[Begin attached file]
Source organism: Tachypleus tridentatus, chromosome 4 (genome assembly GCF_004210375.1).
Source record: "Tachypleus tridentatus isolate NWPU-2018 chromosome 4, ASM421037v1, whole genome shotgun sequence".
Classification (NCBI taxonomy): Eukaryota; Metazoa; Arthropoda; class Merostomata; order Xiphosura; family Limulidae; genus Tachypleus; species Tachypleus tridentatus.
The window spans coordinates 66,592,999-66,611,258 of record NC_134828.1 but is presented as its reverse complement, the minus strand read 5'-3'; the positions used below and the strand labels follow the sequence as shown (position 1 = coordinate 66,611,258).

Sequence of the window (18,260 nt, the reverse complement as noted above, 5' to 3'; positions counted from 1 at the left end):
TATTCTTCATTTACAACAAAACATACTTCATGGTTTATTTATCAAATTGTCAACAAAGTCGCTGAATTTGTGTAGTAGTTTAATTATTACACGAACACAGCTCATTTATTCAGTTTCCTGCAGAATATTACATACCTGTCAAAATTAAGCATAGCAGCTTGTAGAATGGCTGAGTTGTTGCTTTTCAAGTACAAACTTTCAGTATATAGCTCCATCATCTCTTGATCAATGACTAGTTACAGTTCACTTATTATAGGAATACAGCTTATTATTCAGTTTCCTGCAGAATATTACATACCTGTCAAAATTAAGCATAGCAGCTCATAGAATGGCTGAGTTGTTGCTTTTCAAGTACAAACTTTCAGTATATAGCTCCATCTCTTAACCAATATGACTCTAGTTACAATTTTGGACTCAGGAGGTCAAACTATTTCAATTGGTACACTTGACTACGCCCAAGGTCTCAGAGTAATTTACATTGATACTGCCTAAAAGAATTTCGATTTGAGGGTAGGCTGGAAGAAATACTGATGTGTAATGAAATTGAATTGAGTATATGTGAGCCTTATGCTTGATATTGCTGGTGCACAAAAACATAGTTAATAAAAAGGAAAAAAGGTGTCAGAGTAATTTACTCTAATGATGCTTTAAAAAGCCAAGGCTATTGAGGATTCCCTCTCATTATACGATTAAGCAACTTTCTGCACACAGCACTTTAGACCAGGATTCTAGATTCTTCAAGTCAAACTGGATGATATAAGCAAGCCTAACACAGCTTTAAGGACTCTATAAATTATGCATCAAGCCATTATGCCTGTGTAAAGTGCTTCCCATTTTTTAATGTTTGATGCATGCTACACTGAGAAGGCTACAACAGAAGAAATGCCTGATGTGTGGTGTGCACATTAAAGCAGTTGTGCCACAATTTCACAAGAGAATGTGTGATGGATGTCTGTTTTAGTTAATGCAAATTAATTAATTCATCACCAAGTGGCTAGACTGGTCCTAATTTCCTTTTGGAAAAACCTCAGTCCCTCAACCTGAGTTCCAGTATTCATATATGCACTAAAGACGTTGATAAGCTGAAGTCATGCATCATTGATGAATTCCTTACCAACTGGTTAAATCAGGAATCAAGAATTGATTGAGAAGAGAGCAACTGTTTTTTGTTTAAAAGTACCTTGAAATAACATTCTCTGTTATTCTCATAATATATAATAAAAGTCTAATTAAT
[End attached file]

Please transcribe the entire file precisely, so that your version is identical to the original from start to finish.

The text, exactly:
Source organism: Tachypleus tridentatus, chromosome 4 (genome assembly GCF_004210375.1).
Source record: "Tachypleus tridentatus isolate NWPU-2018 chromosome 4, ASM421037v1, whole genome shotgun sequence".
Classification (NCBI taxonomy): Eukaryota; Metazoa; Arthropoda; class Merostomata; order Xiphosura; family Limulidae; genus Tachypleus; species Tachypleus tridentatus.
The window spans coordinates 66,592,999-66,611,258 of record NC_134828.1 but is presented as its reverse complement, the minus strand read 5'-3'; the positions used below and the strand labels follow the sequence as shown (position 1 = coordinate 66,611,258).

Sequence of the window (18,260 nt, the reverse complement as noted above, 5' to 3'; positions counted from 1 at the left end):
TATTCTTCATTTACAACAAAACATACTTCATGGTTTATTTATCAAATTGTCAACAAAGTCGCTGAATTTGTGTAGTAGTTTAATTATTACACGAACACAGCTCATTTATTCAGTTTCCTGCAGAATATTACATACCTGTCAAAATTAAGCATAGCAGCTTGTAGAATGGCTGAGTTGTTGCTTTTCAAGTACAAACTTTCAGTATATAGCTCCATCATCTCTTGATCAATGACTAGTTACAGTTCACTTATTATAGGAATACAGCTTATTATTCAGTTTCCTGCAGAATATTACATACCTGTCAAAATTAAGCATAGCAGCTCATAGAATGGCTGAGTTGTTGCTTTTCAAGTACAAACTTTCAGTATATAGCTCCATCTCTTAACCAATATGACTCTAGTTACAATTTTGGACTCAGGAGGTCAAACTATTTCAATTGGTACACTTGACTACGCCCAAGGTCTCAGAGTAATTTACATTGATACTGCCTAAAAGAATTTCGATTTGAGGGTAGGCTGGAAGAAATACTGATGTGTAATGAAATTGAATTGAGTATATGTGAGCCTTATGCTTGATATTGCTGGTGCACAAAAACATAGTTAATAAAAAGGAAAAAAGGTGTCAGAGTAATTTACTCTAATGATGCTTTAAAAAGCCAAGGCTATTGAGGATTCCCTCTCATTATACGATTAAGCAACTTTCTGCACACAGCACTTTAGACCAGGATTCTAGATTCTTCAAGTCAAACTGGATGATATAAGCAAGCCTAACACAGCTTTAAGGACTCTATAAATTATGCATCAAGCCATTATGCCTGTGTAAAGTGCTTCCCATTTTTTAATGTTTGATGCATGCTACACTGAGAAGGCTACAACAGAAGAAATGCCTGATGTGTGGTGTGCACATTAAAGCAGTTGTGCCACAATTTCACAAGAGAATGTGTGATGGATGTCTGTTTTAGTTAATGCAAATTAATTAATTCATCACCAAGTGGCTAGACTGGTCCTAATTTCCTTTTGGAAAAACCTCAGTCCCTCAACCTGAGTTCCAGTATTCATATATGCACTAAAGACGTTGATAAGCTGAAGTCATGCATCATTGATGAATTCCTTACCAACTGGTTAAATCAGGAATCAAGAATTGATTGAGAAGAGAGCAACTGTTTTTTGTTTAAAAGTACCTTGAAATAACATTCTCTGTTATTCTCATAATATATAATAAAAGTCTAATTAAT